She-Bam Pow Pop Wizz ! Les amazones du pop, MAMAC, Nice, 3 October 2020 – 28 March 2021→
Pop Impact: Women Artists, Maison de la Culture, Namur, 2015-2016→
Nancy Seulen – Martine Canneel, Espace b, Glabais, 2014
Belgian visual artist.
Martine Canneel grew up in Brussels, where she studied drawing at the École supérieure des Arts de la Ville until 1953, before moving on to study landscape architecture at the École nationale supérieure d’architecture in Versailles and at the Sorbonne. She graduated in 1963 and, except for a few large gardens in Belgium, she designed some projects as a landscape gardener.
As she grew aware of the possibilities offered by the industrial materials of the time – Plexiglas, resin, neon lights – she began to combine them with playful-looking consumer goods, such as toys and figurines. Her works carried a political message, particularly focused on environmental advocacy, such as the piece Ô, où sont les champs ? [O, where have the fields gone?], which shines a critical light on intensive cattle farming.
In the late 1960s she ran the Martine Canneel decoration shop, selling objects created both by industrial designers and small artisans that she showcased in a colourful setting. She also started exhibiting her works around that time, receiving the Young Sculptor Prize at the Salon de la jeune peinture belge in 1969 and 1972.
In the early 1980s she and her family moved with to the Australian outback. This change of environment marked a shift in her artistic career and a profound change in her work. M. Canneel gave up the industrial characteristics that had defined it in favour of a more naturalistic approach inspired by Buddhist thought, using materials found in her immediate surroundings – branches, bark, seeds and debris washed in by the sea – that she then aggregated into a unique polished object shaped like a lingam (a Hindu object representing the god Shiva), made to symbolise man and woman coming together as a whole.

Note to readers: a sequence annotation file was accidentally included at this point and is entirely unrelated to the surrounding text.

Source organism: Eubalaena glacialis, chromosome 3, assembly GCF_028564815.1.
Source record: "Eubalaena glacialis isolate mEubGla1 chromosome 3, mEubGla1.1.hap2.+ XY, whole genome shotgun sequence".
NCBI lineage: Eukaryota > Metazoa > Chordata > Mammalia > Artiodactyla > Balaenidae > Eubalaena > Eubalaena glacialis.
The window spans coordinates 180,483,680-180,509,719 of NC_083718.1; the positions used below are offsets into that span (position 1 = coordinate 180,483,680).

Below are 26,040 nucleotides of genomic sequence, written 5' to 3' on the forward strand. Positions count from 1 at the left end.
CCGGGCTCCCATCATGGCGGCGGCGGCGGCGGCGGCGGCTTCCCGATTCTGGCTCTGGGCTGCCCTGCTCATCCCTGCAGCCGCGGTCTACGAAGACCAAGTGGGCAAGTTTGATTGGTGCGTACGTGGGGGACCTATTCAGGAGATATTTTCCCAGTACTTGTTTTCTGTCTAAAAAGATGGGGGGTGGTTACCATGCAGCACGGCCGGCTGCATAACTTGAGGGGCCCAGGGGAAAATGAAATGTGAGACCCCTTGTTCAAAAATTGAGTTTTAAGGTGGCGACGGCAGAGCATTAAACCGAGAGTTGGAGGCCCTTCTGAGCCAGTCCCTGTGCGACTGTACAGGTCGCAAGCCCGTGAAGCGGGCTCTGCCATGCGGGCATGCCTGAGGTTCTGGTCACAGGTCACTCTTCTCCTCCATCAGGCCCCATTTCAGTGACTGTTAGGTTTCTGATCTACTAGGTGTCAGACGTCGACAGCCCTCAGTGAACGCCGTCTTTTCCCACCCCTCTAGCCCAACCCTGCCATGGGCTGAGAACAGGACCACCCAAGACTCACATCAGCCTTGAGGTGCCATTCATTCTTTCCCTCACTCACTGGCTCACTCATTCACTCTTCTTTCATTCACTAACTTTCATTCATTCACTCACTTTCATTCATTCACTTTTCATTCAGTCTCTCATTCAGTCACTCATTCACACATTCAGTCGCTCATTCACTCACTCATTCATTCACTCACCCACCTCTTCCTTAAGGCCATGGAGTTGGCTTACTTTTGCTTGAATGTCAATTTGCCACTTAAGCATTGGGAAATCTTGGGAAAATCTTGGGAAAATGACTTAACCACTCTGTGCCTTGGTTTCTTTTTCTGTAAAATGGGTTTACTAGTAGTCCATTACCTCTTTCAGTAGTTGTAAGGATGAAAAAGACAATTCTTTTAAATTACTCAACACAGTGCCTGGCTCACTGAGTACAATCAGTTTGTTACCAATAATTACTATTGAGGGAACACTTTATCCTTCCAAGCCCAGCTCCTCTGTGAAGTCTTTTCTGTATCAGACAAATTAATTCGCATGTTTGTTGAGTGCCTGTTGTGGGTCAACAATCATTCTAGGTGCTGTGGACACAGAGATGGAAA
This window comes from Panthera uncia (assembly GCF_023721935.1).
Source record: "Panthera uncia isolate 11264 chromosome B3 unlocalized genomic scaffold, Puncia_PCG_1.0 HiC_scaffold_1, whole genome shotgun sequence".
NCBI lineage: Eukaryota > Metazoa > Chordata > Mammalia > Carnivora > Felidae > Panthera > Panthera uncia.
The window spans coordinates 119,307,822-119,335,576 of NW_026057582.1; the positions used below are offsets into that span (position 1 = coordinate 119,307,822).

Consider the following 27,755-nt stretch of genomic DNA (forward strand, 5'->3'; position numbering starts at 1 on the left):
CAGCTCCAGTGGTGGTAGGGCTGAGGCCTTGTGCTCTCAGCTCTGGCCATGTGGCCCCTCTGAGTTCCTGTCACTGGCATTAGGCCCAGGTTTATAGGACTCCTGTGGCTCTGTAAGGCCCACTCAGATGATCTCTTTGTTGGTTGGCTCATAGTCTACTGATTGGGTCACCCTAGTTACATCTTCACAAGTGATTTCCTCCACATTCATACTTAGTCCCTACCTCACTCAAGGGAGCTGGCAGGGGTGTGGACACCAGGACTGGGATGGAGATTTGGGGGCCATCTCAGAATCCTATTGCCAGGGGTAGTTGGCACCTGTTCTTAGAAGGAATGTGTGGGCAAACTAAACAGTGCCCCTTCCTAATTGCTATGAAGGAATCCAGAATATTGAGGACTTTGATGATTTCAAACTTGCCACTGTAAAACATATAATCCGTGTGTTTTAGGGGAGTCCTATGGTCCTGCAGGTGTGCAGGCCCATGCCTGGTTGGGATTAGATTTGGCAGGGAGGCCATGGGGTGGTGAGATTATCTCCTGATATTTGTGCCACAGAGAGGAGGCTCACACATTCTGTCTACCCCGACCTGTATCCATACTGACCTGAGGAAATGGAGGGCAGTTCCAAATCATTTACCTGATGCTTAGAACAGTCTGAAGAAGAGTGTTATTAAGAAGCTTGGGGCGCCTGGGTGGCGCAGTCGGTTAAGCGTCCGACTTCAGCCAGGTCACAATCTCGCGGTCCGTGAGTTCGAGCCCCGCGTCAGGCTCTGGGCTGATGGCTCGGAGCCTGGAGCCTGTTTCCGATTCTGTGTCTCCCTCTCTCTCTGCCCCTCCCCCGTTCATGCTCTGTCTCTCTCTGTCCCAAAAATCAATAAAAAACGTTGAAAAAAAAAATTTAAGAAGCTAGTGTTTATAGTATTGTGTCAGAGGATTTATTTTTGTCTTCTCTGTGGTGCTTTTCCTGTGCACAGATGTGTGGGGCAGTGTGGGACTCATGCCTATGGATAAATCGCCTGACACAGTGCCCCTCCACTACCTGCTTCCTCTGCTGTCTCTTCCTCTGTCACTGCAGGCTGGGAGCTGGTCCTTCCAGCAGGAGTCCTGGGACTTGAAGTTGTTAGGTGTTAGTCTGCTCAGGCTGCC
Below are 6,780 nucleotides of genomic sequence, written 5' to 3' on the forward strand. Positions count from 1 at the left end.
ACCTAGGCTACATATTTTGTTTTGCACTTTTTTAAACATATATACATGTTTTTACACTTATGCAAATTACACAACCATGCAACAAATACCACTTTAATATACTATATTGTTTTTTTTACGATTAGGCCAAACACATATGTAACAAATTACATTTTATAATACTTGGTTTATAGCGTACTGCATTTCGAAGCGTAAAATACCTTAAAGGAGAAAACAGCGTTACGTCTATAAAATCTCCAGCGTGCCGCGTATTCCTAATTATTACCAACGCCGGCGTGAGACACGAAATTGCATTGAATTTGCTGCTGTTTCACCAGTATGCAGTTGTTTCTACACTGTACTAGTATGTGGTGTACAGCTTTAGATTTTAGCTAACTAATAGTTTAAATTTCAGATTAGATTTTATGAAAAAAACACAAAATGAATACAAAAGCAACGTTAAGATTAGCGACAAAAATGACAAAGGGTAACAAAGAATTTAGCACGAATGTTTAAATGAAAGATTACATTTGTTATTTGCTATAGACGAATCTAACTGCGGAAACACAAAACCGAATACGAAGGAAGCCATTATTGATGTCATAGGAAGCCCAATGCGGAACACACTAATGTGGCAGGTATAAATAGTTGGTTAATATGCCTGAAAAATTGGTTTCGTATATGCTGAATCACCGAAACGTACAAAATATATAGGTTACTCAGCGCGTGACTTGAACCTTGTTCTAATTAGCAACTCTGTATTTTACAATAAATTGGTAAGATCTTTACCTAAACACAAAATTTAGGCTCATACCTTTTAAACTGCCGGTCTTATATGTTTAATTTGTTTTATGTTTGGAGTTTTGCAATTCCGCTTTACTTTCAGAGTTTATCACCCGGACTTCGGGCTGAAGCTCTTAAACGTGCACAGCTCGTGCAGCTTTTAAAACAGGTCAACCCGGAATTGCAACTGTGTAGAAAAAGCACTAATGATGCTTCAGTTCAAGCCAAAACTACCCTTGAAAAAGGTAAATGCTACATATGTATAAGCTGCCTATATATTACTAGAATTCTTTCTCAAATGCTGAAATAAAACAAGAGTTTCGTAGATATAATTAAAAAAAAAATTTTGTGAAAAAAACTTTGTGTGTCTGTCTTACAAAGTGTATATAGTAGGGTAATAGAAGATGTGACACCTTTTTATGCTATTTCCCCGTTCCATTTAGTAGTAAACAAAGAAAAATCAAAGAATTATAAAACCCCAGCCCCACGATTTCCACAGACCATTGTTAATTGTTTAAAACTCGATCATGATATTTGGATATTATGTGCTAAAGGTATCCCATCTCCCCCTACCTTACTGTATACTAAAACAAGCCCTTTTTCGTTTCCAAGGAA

Publication made in partnership with the Musée d’Art Moderne et d’Art Contemporain of Nice, in the framework of the exhibition She-Bam Pow POP Wizz! The Amazons of the POP (1961-1973).
© Archives of Women Artists, Research and Exhibitions
Martine Canneel, 240 Watts de printemps, 1969, plexiglass, fluorescent tube, plastic rose, 60 x 60 x 40 cm, © Martine Canneel
Martine Canneel, Sans titre, 1972, plexiglas, fluorescent tubes, 100 x 50 x 50 cm, © Martine Canneel
Martine Canneel, Advertising Icon, 1984, reception hall offices J. Walter Thompson Sydney, Australia, 130 x 130 x 15 cm, lighting option 9 among 9 others, © Photo: David Liddle, © Martine Canneel
Martine Canneel, Demain sera meilleur, 1972, wood, neon tubes, mirrors, plexiglass, Courtesy Galerie Artiscope, Bruxelles, © Martine Canneel
Martine Canneel, Sans titre, 1972, plexiglass and fluorescent tubes, 180 x 90 x 90 cm, © Martine Canneel
Martine Canneel, Sans titre, 1972, optional lighting, plexiglass, mirrors and fluorescent tubes, 180 x 57 cm, © Martine Canneel
Martine Canneel, O ubi campi, 1975, plexiglass, neon tubes, bulbs, mirrors, figurines, wood, 170 x 60 x 60 cm, © Martine Canneel
Martine Canneel, La plus belle invention de l’homme, 1981, mixed media, 90 x 60 x 32cm, © Martine Canneel
Martine Canneel, Sans titre, 2006, wood and other recycled materials, 15 x 34 x 16 cm, © Photo: Vincent Everarts, © Martine Canneel
Martine Canneel, Shakti, 1990, transparent film, paint, 240 x 320 cm, Photo: ©Fabien de Cugnac, © Martine Canneel
Martine Canneel, Secret sign, 1986, stained glass, mirrors, graffiti, fluorescent tubes, light fixtures, carpets, Westpac building entrance bank hall Sydney, Australia, © Martine Canneel